Amazon Earnings Preview: Amazon Putting Covid Capex Explosion in Rear View Mirror

Amazon (AMZN) reports after the closing bell on Thursday, February 1, 2024. Analyst consensus is expecting $0.80 in EPS on $166.2 billion in revenue for an expected yoy growth in EPS of – well – a lot, since the estimate is $0.80 and the actual from Q4 ’22 is $0.03 a share. Yoy revenue growth is expected at 11%. The December ’22 quarter will be an easy compare – looking at Q4 ’22 notes, online stores and AWS, were challenged. Online store revenue fell 2% yoy in Q4 ’22 (unusual for Amazon) while AWS operating margins fell yoy, the first of three sequential quarters of declines in margins for AWS.

The point is with a tough compare vs Q4 ’22, the potential for a Q4 ’23 upside surprise is improved.

Calendar 2024 estimates for Amazon are currently expecting $3.63 in EPS on $635 billion in revenue for expected y.y growth of 35% and 11% respectively.

Amazon’s all-time-high was $188 per share in July ’21, and then again November ’21 and hasn’t been back to that level since.

The BIG change for AMZN in 2022 was revenue growth: up until 2022, AMZN went 20 years of +20% revenue growth, with one exception and that was 2014’s +19%. In 2022 and 2023, Amazon saw 9% and 11% revenue growth respectively, and forward estimates expect low-to-mid-teens revenue growth going forward.

It looks like the years of 20% revenue growth for the retail and cloud giant are over.

The positive might be higher operating margins for Amazon.

To put Amazon in context, in 2021 Jeff Bezos fired Dave Clark, the long-time Amazon employee who had considerable responsibility over Amazon’s operations (logistics, distributions centers, transportation, etc.). Dave was supposedly fired for significant overreach in distribution centers and operations expansion (probably expecting the Covid volume to remain elevated for years), just as volume started to “normalize” after Covid and the pandemic. It probably didn’t help that the labor market recovered quickly, causing problems in hiring and staffing and delivery.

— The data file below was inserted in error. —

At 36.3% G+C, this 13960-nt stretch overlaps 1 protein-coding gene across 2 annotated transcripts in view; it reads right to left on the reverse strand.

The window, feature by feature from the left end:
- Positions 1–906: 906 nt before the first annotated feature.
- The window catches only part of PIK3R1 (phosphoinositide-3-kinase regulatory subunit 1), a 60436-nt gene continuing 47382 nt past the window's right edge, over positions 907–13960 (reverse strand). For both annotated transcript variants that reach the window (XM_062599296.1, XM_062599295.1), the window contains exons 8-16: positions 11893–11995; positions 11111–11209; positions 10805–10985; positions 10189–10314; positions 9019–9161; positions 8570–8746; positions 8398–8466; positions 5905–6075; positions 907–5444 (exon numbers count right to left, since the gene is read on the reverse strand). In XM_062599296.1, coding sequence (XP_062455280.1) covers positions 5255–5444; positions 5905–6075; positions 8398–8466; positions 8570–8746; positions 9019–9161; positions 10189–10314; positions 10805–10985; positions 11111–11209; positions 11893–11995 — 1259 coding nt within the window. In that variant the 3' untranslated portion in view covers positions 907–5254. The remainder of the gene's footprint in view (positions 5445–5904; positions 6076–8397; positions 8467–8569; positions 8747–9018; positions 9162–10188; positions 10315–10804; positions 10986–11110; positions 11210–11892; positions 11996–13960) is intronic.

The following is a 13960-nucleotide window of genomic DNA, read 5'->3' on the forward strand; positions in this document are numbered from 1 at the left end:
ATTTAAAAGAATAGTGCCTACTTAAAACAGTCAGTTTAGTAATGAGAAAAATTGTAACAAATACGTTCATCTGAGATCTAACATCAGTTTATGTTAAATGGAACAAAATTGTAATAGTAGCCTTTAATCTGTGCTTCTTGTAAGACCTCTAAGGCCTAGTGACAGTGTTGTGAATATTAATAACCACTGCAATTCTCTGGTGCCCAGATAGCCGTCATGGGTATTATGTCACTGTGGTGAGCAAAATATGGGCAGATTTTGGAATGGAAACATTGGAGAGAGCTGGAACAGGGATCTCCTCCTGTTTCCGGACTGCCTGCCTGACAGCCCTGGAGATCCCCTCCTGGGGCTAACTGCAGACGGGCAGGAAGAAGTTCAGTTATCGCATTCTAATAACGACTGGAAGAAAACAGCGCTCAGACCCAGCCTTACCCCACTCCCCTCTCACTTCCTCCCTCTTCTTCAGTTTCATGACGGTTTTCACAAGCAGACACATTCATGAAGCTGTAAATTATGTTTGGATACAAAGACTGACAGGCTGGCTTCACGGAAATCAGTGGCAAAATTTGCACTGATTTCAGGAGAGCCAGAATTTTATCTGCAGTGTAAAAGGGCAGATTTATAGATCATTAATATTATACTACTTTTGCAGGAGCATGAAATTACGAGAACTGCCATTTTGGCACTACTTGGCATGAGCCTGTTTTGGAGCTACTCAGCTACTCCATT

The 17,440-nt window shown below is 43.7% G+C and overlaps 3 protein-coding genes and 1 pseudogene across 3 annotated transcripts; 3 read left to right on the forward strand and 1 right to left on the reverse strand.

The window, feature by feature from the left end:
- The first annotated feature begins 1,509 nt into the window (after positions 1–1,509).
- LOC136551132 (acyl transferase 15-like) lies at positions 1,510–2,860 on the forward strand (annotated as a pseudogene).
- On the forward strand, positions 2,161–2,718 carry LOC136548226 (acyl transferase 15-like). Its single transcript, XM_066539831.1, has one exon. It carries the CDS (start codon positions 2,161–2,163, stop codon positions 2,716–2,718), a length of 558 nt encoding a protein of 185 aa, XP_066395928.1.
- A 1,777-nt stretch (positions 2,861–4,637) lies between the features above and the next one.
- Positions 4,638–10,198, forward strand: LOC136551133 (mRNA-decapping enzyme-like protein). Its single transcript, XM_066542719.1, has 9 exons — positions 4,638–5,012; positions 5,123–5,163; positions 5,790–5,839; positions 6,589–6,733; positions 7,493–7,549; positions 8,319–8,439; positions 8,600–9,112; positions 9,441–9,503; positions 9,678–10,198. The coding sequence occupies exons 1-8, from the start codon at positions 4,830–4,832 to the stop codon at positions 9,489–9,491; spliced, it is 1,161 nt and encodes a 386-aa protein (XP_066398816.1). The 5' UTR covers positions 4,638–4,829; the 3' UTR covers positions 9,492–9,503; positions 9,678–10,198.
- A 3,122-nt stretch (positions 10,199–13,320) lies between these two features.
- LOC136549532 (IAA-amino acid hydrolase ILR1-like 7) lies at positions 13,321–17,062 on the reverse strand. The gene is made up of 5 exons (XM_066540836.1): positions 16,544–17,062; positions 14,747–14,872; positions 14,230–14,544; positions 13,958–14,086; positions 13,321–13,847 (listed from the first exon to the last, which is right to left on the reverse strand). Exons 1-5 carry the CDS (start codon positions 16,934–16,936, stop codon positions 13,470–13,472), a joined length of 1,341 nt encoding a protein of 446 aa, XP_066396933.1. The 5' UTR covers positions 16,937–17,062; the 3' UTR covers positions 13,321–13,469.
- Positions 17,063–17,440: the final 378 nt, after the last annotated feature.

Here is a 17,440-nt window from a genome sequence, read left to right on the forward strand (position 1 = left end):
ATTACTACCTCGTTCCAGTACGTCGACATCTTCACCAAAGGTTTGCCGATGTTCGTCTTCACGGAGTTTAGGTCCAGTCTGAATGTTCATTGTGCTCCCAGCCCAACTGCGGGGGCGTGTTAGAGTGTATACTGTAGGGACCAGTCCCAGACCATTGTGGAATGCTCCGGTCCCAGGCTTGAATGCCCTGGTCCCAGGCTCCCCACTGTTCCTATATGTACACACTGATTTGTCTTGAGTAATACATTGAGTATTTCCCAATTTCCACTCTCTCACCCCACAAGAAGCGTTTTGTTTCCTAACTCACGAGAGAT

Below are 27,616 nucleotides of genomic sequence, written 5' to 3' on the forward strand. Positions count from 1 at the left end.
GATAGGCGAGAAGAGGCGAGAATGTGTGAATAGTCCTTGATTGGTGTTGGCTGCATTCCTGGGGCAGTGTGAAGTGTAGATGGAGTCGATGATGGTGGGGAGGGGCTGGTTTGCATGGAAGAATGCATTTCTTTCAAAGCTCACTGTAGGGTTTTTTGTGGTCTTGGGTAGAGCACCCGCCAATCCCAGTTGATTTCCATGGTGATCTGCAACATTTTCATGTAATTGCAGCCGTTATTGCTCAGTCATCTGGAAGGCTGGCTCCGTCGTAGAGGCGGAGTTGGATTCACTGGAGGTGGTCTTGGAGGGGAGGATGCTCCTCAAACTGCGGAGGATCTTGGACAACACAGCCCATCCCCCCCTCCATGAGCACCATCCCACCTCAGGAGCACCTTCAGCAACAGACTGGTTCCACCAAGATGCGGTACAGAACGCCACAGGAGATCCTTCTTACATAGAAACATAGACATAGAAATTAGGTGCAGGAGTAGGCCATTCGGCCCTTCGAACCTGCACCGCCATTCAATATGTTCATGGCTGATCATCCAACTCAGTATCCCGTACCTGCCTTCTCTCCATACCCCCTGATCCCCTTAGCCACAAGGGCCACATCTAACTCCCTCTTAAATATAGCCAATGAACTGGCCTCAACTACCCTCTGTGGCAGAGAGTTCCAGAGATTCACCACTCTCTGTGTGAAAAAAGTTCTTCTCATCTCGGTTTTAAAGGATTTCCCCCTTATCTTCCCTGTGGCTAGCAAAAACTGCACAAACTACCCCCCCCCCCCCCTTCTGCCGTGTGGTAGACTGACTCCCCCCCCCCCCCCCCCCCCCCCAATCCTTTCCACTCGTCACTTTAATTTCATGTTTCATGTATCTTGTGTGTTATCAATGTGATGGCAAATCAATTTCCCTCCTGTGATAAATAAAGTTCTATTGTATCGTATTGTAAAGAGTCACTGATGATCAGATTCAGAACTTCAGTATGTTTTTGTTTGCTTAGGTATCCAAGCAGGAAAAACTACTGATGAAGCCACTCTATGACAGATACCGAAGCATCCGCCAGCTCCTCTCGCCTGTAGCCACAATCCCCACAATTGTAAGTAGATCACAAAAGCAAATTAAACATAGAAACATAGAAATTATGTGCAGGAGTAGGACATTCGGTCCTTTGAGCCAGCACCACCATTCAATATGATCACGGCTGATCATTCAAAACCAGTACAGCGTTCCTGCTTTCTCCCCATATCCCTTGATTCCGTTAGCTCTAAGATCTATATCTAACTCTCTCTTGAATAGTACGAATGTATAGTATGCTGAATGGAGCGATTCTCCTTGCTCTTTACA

Where this “overreach” shows up in Amazon’s financials, is tracking full-year capex on the cash-flow statement:

  • 2023: on track for $65 – $70 billion for full-year capex
  • 2022: $63.6 billion
  • 2021: $57.7 billion
  • 2020: $42.1 billion

Covid strikes:

  • 2019: $18.9 billion
  • 2018: $13.9 billion
  • 2017: $11.3 billion
  • 2016: $6.8 billion

It took Amazon 4 years – from 2016 to 2019 to triple capex and then in just 1 year, capex tripled again from $18.9 to $42.1 billion and Amazon’s capex has grown 50% in the last two years from there.

Since 2021, capex in terms of dollar growth, has slowed considerably, which is exactly what Amazon needs to help margins.

The old Jeff Bezos model from 2010 to 2019 was to hit the gas, expand aggressively, crush margins for a few quarters, back off a little, let revenue growth continue to grow at 20% and then generate big upside surprises in cash-flow, and in operating income.

What the heightened capex spending did was crush trailing twelve-month free-cash-flow, which went 8 consecutive quarters – from 9/21 to 6/23 – with negative free-cash-flow generation.

That doesn’t go unnoticed by investors.

Amazon’s operating margin history (trailing): 

4-quarter: 8.06%

12-quarter: 6.71%

20-quarter: 7.15%

40-quarter: 5.79%

Amazon summary: Trading at a 60x multiple for expected ’23 EPS and a 45x multiple for expected ’24 EPS, Amazon is rarely cheap on a PE basis, but the positive is that the company is coming out of a punishing period after Covid, and looks to be in store for a period of slower revenue growth, but possibly permanently higher margins, and better free-cash-flow. The internal spreadsheet value on Amazon is roughly $250 per share, while Morningstar has an intrinsic value on Amazon around $155. Averaging the two fair value estimates, results in a $200 per share round number valuation for Amazon.

The online store and 3rd party sellers segments represents 64% of Amazon’s total revenue. Over the last 9 quarters the online store (essentially ecommerce) has averaged just 1% revenue growth.

Investors should be looking for better revenue growth in ecommerce (the 3rd party seller service has seen fairly healthy and stable revenue growth in mid teens since the stock peaked) while AWS revenue growth has slowed from 33% in the June ’22 quarter to 12% last quarter.

Amazon is still coming out of the Covid disruption period, but investors will undoubtedly like to see faster revenue growth in both the online store and AWS.

None of this is advice or a recommendation. Past performance is no guarantee or suggestion of future results. Investing can involve loss of principal. Capital markets can change quickly for both the good and the bad. Readers should gauge their own comfort with stock market volatility and adjust their portfolio accordingly.

Thanks for reading.


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